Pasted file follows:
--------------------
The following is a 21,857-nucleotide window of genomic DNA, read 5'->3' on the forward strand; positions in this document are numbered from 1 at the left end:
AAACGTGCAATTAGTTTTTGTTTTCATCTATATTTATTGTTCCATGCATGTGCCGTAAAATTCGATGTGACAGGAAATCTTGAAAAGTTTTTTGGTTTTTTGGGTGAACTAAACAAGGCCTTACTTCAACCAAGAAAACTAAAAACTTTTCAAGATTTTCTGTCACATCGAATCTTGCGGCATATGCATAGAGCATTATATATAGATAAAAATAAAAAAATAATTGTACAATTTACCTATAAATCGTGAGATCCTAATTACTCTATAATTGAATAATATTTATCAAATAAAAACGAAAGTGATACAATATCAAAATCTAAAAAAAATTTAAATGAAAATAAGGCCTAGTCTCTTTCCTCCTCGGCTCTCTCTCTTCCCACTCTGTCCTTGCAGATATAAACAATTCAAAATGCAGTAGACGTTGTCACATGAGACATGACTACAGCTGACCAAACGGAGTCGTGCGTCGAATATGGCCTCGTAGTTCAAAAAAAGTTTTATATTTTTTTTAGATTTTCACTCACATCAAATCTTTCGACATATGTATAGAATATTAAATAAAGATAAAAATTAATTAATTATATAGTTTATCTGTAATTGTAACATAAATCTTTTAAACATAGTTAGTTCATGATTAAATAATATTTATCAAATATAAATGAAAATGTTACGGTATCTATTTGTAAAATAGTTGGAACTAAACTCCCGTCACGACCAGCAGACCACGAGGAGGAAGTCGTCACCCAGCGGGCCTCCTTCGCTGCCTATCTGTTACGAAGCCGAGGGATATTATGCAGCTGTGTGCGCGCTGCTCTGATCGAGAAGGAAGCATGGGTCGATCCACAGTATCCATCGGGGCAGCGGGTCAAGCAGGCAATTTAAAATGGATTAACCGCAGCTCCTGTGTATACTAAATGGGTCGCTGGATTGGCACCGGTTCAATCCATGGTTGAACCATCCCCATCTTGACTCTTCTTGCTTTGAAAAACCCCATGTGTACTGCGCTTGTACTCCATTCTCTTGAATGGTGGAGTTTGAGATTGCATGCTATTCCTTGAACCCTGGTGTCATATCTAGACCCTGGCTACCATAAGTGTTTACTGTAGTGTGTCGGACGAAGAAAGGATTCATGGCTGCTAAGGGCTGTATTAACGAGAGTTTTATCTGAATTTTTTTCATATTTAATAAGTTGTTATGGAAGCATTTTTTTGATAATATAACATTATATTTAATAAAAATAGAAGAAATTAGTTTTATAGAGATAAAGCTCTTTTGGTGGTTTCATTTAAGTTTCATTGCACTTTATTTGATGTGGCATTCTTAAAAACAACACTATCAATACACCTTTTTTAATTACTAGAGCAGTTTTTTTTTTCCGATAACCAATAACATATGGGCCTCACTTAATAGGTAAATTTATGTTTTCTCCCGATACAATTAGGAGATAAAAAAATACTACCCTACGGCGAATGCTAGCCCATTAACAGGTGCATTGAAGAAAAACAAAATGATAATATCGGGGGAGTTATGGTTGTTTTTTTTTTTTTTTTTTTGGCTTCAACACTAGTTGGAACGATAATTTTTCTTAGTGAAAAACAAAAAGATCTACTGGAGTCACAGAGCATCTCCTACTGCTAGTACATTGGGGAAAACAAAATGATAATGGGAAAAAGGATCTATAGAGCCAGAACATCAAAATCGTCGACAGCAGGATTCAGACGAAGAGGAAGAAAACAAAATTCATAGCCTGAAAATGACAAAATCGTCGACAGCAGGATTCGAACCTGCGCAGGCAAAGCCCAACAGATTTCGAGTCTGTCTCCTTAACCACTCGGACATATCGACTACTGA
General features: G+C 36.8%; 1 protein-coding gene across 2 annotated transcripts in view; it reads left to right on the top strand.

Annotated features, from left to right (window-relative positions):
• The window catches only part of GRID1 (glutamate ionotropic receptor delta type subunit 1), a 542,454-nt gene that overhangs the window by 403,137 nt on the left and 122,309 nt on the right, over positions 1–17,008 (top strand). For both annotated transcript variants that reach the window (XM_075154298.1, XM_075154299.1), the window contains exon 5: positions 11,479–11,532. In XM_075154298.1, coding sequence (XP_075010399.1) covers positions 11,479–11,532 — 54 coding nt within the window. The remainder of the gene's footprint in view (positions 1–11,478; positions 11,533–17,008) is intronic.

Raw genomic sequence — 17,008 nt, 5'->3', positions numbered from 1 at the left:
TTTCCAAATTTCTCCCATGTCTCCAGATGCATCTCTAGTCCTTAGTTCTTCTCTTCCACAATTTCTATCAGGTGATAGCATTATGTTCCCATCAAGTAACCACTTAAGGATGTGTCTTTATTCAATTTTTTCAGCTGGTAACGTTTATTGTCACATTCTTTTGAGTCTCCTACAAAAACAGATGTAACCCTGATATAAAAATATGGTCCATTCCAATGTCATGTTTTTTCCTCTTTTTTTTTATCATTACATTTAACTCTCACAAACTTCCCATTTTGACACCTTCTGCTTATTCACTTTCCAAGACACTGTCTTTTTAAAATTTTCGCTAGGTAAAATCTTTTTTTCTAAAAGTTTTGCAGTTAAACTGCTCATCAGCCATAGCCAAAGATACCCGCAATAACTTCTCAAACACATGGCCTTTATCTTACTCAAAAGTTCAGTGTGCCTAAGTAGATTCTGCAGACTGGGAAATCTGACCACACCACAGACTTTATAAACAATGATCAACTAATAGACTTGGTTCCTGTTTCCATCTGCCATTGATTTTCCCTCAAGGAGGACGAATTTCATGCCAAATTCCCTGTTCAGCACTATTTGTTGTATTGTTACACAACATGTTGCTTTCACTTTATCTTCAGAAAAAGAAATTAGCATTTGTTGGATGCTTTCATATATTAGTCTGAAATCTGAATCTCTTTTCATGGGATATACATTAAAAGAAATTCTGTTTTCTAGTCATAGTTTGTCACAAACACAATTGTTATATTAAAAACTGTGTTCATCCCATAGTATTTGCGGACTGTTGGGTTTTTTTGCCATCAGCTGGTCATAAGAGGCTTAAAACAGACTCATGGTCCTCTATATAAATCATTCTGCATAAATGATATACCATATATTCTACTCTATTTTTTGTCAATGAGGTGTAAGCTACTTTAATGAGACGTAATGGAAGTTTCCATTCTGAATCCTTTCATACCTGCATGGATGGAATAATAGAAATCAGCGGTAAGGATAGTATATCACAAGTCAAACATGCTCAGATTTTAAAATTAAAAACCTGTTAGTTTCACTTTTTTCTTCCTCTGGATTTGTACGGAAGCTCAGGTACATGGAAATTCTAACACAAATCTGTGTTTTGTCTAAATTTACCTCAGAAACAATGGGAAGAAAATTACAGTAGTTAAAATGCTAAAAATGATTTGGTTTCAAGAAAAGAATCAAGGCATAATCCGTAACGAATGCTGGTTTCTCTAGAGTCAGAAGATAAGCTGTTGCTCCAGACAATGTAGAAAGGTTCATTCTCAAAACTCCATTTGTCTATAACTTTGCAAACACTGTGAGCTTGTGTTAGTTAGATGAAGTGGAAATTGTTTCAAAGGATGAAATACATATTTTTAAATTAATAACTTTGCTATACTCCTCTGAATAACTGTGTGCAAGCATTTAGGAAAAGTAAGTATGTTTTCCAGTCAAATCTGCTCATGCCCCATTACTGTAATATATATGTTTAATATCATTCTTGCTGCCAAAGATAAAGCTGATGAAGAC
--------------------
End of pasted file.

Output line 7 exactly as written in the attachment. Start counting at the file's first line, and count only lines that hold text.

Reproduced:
TTTCCAAATTTCTCCCATGTCTCCAGATGCATCTCTAGTCCTTAGTTCTTCTCTTCCACAATTTCTATCAGGTGATAGCATTATGTTCCCATCAAGTAACCACTTAAGGATGTGTCTTTATTCAATTTTTTCAGCTGGTAACGTTTATTGTCACATTCTTTTGAGTCTCCTACAAAAACAGATGTAACCCTGATATAAAAATATGGTCCATTCCAATGTCATGTTTTTTCCTCTTTTTTTTTATCATTACATTTAACTCTCACAAACTTCCCATTTTGACACCTTCTGCTTATTCACTTTCCAAGACACTGTCTTTTTAAAATTTTCGCTAGGTAAAATCTTTTTTTCTAAAAGTTTTGCAGTTAAACTGCTCATCAGCCATAGCCAAAGATACCCGCAATAACTTCTCAAACACATGGCCTTTATCTTACTCAAAAGTTCAGTGTGCCTAAGTAGATTCTGCAGACTGGGAAATCTGACCACACCACAGACTTTATAAACAATGATCAACTAATAGACTTGGTTCCTGTTTCCATCTGCCATTGATTTTCCCTCAAGGAGGACGAATTTCATGCCAAATTCCCTGTTCAGCACTATTTGTTGTATTGTTACACAACATGTTGCTTTCACTTTATCTTCAGAAAAAGAAATTAGCATTTGTTGGATGCTTTCATATATTAGTCTGAAATCTGAATCTCTTTTCATGGGATATACATTAAAAGAAATTCTGTTTTCTAGTCATAGTTTGTCACAAACACAATTGTTATATTAAAAACTGTGTTCATCCCATAGTATTTGCGGACTGTTGGGTTTTTTTGCCATCAGCTGGTCATAAGAGGCTTAAAACAGACTCATGGTCCTCTATATAAATCATTCTGCATAAATGATATACCATATATTCTACTCTATTTTTTGTCAATGAGGTGTAAGCTACTTTAATGAGACGTAATGGAAGTTTCCATTCTGAATCCTTTCATACCTGCATGGATGGAATAATAGAAATCAGCGGTAAGGATAGTATATCACAAGTCAAACATGCTCAGATTTTAAAATTAAAAACCTGTTAGTTTCACTTTTTTCTTCCTCTGGATTTGTACGGAAGCTCAGGTACATGGAAATTCTAACACAAATCTGTGTTTTGTCTAAATTTACCTCAGAAACAATGGGAAGAAAATTACAGTAGTTAAAATGCTAAAAATGATTTGGTTTCAAGAAAAGAATCAAGGCATAATCCGTAACGAATGCTGGTTTCTCTAGAGTCAGAAGATAAGCTGTTGCTCCAGACAATGTAGAAAGGTTCATTCTCAAAACTCCATTTGTCTATAACTTTGCAAACACTGTGAGCTTGTGTTAGTTAGATGAAGTGGAAATTGTTTCAAAGGATGAAATACATATTTTTAAATTAATAACTTTGCTATACTCCTCTGAATAACTGTGTGCAAGCATTTAGGAAAAGTAAGTATGTTTTCCAGTCAAATCTGCTCATGCCCCATTACTGTAATATATATGTTTAATATCATTCTTGCTGCCAAAGATAAAGCTGATGAAGAC